In August I was fortunate to be asked by the Archbishop to be Priest to the community at Blessed Robert Grissold. I am very grateful for the warm welcome and all the love and support that I have received since then. I am sure that any visitors over the Christmas period will feel the same warmth, acceptance and hospitality.
Often people at this time of year will say that they feel that Christmas has lost its true meaning. The birth of Jesus, the coming into the world of the God who was made flesh, seems to have been lost somewhere amidst the madness of Black Friday, Cyber Monday, traffic jams, endless queues, buying, wrapping and beating the deadline at the Post Office. I understand what people mean about getting back to the real meaning of Christmas but whenever we long to have a Christmas as pure and holy and innocent as the scenes depicted on religious Christmas cards we run the risk of missing the whole point of Christmas.
For the very first Christmas day - the day of our Lord’s nativity - was not a holy day but a working day. Jesus was not born during a religious service but during a tax census. The day Jesus was born was therefore a time, so to speak, of the ringing of cash registers, the filling in and filing of tax returns, a time of people standing in long queues trying to make deadlines, a time of snarled traffic and crowds so dense that there was no accommodation available. And when the angels announced the glad tidings of Our Lord’s birth, it was not to priests praying in the temple but to shepherds, earning their living, in the fields.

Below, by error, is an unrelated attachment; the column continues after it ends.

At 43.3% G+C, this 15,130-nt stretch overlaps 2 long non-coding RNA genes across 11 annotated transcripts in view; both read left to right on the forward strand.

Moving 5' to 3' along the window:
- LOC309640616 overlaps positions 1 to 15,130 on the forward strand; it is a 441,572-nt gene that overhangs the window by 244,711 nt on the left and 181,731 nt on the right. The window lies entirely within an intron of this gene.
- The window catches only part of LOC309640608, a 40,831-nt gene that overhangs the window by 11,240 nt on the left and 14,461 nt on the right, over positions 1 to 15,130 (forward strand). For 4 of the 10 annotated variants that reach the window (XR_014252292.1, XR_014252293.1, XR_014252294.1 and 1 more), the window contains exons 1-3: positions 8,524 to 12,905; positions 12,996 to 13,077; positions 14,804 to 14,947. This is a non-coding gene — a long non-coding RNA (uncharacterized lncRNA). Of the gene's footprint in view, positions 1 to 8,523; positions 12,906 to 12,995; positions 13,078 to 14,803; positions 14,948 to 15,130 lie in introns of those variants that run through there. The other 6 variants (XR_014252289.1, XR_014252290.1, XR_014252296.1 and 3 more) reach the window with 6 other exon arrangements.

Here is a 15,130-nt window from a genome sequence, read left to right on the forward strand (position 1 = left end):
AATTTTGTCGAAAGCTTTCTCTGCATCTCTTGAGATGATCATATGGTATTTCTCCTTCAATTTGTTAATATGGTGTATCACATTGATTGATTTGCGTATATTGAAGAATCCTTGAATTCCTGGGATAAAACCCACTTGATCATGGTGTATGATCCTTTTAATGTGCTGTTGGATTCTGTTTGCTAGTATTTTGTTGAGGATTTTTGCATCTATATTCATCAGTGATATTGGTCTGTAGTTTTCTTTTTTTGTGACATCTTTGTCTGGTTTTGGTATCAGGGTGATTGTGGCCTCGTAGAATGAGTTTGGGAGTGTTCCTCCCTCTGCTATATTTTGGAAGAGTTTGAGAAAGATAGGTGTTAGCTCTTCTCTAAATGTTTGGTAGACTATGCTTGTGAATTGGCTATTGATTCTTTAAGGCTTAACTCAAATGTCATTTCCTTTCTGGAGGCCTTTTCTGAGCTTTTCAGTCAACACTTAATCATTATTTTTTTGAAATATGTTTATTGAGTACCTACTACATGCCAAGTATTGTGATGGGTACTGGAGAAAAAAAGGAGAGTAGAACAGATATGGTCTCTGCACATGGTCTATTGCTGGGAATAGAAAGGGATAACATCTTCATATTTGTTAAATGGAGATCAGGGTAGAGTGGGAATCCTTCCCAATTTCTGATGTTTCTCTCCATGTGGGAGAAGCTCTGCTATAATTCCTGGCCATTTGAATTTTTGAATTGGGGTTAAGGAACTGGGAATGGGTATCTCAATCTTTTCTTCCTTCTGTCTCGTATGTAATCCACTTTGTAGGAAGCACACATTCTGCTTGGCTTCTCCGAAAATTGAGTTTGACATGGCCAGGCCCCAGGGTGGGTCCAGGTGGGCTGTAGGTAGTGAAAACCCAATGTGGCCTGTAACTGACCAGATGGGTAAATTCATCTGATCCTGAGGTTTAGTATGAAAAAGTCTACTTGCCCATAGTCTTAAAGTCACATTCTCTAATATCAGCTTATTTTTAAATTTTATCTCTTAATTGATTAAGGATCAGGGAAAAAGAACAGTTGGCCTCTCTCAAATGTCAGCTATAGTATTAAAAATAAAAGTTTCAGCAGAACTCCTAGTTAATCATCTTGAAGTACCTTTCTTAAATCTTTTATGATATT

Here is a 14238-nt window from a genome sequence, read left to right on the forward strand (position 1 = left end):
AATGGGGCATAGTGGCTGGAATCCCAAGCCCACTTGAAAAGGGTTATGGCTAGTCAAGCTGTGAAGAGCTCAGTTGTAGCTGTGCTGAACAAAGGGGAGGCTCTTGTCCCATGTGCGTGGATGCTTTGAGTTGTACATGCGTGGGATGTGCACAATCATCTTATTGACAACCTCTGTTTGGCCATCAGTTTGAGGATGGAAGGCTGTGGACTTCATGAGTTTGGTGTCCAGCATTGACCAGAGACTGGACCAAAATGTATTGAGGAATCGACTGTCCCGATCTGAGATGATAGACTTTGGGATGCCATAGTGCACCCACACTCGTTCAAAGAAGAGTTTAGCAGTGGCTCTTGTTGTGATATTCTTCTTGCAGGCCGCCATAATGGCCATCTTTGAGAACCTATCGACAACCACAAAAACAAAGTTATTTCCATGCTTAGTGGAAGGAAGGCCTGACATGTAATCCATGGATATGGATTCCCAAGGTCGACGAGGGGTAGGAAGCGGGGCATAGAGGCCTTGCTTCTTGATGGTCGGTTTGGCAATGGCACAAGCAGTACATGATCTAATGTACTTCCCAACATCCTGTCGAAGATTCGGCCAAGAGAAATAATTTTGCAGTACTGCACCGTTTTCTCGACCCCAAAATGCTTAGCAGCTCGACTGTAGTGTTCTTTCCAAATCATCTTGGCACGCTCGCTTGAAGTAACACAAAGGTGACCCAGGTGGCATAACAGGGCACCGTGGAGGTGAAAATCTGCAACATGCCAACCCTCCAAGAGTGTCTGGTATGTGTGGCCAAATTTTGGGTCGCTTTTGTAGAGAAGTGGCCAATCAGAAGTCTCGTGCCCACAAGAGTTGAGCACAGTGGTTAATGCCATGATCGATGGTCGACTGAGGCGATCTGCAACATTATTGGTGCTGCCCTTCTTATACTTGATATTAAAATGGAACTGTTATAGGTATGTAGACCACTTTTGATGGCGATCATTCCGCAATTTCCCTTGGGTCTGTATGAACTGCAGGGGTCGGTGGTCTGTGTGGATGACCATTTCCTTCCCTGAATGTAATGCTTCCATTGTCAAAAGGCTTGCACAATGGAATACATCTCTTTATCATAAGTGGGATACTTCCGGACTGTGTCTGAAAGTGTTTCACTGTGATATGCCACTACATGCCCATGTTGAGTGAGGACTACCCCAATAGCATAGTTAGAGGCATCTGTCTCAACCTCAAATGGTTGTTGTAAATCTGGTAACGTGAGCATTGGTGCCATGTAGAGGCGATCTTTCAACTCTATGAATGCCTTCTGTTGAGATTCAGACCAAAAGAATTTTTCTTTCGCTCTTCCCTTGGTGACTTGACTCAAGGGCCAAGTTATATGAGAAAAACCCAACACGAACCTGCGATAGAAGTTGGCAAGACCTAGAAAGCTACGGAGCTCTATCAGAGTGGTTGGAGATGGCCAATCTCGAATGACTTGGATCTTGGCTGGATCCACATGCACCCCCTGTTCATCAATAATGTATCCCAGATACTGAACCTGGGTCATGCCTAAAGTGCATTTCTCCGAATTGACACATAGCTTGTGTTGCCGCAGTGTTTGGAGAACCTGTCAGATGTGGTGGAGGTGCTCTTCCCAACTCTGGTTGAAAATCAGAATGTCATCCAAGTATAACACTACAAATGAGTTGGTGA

This does not mean that the significance of Christmas cannot be buried beneath a welter of commercialism; what it does mean is that the true meaning of Christmas is that God entered the real world, the every day world of flesh and blood in Jesus Christ. God did not choose to enter the safe world of silent sanctuaries and hallowed spaces rather he pitched up in the rough and tumble, working world of people with jobs to do, fields to tend, anxieties to manage, with the government breathing down their necks at tax time.
This is the Good News of Christmas, that God, in Christ, comes to us where we are and as we are - in the midst of the hustle and bustle, the joys and struggles of our daily lives.
Pausing for prayerful reflection on the true meaning of Christmas can help us to be aware of this loving God who comes to us, not just as the baby of Bethlehem, not just in the sacrament of the altar, but who graciously comes to us in the sacrament of every moment.
Fr. Frank Smith.